• December 10 & 11 at 7:30, Deember 12 at 2:30

  • Kiss Me, Kate
    by Cole Porter, Sam and Bella Spewack
    Director  John Johnson
    Stage Manager
    Caitlyn Blevins, Lily Johnson
    Date March, 3-5, 2017  
    Location North, Mainstage
    Fred Graham (Sam Heichelbech) is mounting a new musical production of The Taming of the Shrew for Broadway.  He has hired his ex-wife, the one time movie star, Lilli Vanessi (Emily Sipes) and a pair of night club dancers, Bill Calhoun (Ciaran Hill) and Lois Lane (Grace Terry) to star.  Kiss Me, Kate takes place during a fateful out of town tryout in Baltimore.  Fred and Lilli's passions reignite and then burn with rage, falling into their own patterns and being reminiscent of the tempestuous relationship of Katherine and Petruchio in Taming fo the Shrew.  Lois and Bill are a young couple eager to get ahead, doing whatever it takes.  For Lois, that means shamelessly flirting with any man that may get her to the next level, including Fred.  For Bill, that means finding the next big score.  When Bill intentionally signs an IOU to a criminal boss using Fred's name, the boss send two men (Joe Robinson, Nathan Patton) to collect the sizable debt.  Add in to this mix Lilli's dresser Hattie (Brittany Davis), who may be looking for her own shot on the stage, Fred's dresser Paul (Sam Beggs), who is looking for this week's love, Harry Trevor (Sam Lay), a character actor with a tooth ache, Lilli's fiance General Harrison Howell (Mark Salle-Tabor) who has ambitions towards the White House and the harried stage manager Ralph (Steven Walters) who just wants to keep the show going.  Now, you have a backstage farce ripe for comedy.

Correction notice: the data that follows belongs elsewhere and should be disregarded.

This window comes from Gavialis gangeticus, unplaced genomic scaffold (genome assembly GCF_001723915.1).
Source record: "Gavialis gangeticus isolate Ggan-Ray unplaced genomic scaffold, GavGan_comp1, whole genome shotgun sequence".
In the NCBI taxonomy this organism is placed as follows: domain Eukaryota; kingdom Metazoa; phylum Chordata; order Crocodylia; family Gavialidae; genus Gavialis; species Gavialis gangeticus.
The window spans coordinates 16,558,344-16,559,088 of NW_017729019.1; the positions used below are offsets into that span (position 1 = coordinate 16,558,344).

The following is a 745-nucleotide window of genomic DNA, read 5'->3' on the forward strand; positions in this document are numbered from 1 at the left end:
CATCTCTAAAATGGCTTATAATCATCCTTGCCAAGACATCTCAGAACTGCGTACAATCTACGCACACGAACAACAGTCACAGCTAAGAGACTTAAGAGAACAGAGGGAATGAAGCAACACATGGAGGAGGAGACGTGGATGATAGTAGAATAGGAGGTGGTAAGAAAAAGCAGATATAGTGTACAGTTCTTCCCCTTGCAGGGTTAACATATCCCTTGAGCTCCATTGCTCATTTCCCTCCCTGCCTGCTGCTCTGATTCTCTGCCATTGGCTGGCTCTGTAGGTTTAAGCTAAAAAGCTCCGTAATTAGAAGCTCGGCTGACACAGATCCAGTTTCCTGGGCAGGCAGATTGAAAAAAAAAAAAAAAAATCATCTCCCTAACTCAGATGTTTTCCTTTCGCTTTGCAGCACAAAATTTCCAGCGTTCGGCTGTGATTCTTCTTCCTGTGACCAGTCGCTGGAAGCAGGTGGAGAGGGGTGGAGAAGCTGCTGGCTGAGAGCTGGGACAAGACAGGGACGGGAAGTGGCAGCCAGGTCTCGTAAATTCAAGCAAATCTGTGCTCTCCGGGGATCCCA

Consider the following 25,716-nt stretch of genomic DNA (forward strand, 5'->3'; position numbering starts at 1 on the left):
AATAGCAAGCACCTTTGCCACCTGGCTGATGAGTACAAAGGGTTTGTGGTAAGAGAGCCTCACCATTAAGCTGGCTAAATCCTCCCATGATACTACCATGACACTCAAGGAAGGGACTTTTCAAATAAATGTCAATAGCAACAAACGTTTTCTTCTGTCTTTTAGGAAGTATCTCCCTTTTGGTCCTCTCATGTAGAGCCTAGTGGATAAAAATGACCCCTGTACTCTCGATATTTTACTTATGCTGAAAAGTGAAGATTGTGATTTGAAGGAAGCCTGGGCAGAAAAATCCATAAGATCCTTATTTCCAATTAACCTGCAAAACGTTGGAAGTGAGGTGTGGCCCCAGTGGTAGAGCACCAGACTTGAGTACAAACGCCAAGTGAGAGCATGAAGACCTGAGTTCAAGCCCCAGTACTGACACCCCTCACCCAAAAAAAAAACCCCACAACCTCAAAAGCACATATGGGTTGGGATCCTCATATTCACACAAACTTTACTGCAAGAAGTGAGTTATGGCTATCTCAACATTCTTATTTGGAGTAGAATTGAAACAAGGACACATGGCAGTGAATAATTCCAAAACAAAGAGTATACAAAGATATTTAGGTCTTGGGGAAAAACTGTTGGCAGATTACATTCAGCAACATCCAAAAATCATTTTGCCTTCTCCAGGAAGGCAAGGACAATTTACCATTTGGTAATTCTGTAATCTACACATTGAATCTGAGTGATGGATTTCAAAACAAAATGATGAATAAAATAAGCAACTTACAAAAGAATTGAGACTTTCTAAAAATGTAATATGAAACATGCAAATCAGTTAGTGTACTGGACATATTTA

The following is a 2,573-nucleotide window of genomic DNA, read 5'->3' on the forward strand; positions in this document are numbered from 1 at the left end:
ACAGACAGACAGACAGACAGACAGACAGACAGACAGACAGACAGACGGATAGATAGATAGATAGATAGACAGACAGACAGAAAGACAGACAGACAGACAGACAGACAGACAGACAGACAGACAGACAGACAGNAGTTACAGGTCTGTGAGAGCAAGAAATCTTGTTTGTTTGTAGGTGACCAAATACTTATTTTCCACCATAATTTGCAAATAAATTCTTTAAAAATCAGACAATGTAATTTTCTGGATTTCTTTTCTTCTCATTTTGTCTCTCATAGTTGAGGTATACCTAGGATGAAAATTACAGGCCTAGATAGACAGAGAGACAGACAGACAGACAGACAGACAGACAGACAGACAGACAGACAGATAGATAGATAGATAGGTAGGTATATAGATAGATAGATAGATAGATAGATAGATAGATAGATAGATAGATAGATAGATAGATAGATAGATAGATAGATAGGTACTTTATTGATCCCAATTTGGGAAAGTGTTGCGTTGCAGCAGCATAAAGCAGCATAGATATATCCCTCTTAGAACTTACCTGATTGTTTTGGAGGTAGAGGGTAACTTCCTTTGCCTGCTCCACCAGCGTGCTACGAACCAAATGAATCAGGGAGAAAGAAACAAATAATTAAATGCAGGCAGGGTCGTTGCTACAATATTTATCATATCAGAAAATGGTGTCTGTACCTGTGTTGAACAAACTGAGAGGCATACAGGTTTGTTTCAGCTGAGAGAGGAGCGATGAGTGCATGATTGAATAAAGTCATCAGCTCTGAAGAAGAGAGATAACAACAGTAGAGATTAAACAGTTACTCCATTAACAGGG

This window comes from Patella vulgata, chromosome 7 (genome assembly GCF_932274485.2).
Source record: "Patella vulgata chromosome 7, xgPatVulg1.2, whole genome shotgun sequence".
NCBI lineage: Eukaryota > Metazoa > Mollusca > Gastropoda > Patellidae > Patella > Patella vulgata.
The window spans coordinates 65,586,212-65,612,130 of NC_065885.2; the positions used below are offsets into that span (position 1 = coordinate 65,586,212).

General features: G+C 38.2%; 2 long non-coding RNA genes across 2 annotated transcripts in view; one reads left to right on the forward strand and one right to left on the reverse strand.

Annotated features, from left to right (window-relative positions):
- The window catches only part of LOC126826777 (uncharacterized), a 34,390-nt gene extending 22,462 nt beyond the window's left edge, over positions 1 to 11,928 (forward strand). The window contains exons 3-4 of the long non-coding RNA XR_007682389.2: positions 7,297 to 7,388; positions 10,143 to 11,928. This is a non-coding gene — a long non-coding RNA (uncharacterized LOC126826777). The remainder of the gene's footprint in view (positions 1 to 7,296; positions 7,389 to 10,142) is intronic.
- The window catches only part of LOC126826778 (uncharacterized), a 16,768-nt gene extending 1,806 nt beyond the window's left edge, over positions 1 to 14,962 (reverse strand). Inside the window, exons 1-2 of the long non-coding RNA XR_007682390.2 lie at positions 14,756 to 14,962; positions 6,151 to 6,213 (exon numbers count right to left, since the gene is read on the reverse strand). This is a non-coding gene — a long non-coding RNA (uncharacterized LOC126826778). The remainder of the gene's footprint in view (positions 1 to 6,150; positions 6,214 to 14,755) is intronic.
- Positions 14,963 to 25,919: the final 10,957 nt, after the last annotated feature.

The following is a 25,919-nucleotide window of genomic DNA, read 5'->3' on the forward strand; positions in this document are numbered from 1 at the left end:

This is arguably Cole Porter's greatest theatrical score, with songs including "Another Openin', Another Show", "Wunderbar", "So In Love", "Always True To You Darling in My Fashion", "Too Darn Hot" and of course "Brush Up Your Shakespeare". The auditorium had caught fire previous to auditions, so most of the rehearsal period was spent in other locations.  Production was denied access to the space for so long, that both the set and costumes were rented, a first for the organization.


Last Modified on September 19, 2017